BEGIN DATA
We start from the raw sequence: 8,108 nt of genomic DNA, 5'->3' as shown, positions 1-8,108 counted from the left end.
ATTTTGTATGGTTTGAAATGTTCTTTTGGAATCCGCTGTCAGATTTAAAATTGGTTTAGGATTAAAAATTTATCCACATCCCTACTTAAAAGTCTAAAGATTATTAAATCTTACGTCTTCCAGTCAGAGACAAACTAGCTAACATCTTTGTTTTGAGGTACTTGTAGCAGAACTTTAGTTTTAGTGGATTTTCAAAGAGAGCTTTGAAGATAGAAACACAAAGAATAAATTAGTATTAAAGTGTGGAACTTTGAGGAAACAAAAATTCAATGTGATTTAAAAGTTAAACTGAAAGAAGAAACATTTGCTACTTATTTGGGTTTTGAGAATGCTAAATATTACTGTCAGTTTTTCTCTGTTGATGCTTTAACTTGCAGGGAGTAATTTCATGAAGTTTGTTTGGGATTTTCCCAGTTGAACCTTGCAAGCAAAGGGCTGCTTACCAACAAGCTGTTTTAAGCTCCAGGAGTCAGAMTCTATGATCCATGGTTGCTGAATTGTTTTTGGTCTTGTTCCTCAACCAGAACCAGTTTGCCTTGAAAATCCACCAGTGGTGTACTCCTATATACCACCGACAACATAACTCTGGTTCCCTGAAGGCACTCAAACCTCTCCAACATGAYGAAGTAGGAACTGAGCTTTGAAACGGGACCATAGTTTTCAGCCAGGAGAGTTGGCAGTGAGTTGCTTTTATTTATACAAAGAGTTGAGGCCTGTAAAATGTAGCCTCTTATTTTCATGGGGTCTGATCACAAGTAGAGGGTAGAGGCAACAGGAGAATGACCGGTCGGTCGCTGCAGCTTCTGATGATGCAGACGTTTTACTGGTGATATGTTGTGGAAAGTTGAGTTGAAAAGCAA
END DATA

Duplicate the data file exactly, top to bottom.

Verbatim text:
We start from the raw sequence: 8,108 nt of genomic DNA, 5'->3' as shown, positions 1-8,108 counted from the left end.
ATTTTGTATGGTTTGAAATGTTCTTTTGGAATCCGCTGTCAGATTTAAAATTGGTTTAGGATTAAAAATTTATCCACATCCCTACTTAAAAGTCTAAAGATTATTAAATCTTACGTCTTCCAGTCAGAGACAAACTAGCTAACATCTTTGTTTTGAGGTACTTGTAGCAGAACTTTAGTTTTAGTGGATTTTCAAAGAGAGCTTTGAAGATAGAAACACAAAGAATAAATTAGTATTAAAGTGTGGAACTTTGAGGAAACAAAAATTCAATGTGATTTAAAAGTTAAACTGAAAGAAGAAACATTTGCTACTTATTTGGGTTTTGAGAATGCTAAATATTACTGTCAGTTTTTCTCTGTTGATGCTTTAACTTGCAGGGAGTAATTTCATGAAGTTTGTTTGGGATTTTCCCAGTTGAACCTTGCAAGCAAAGGGCTGCTTACCAACAAGCTGTTTTAAGCTCCAGGAGTCAGAMTCTATGATCCATGGTTGCTGAATTGTTTTTGGTCTTGTTCCTCAACCAGAACCAGTTTGCCTTGAAAATCCACCAGTGGTGTACTCCTATATACCACCGACAACATAACTCTGGTTCCCTGAAGGCACTCAAACCTCTCCAACATGAYGAAGTAGGAACTGAGCTTTGAAACGGGACCATAGTTTTCAGCCAGGAGAGTTGGCAGTGAGTTGCTTTTATTTATACAAAGAGTTGAGGCCTGTAAAATGTAGCCTCTTATTTTCATGGGGTCTGATCACAAGTAGAGGGTAGAGGCAACAGGAGAATGACCGGTCGGTCGCTGCAGCTTCTGATGATGCAGACGTTTTACTGGTGATATGTTGTGGAAAGTTGAGTTGAAAAGCAA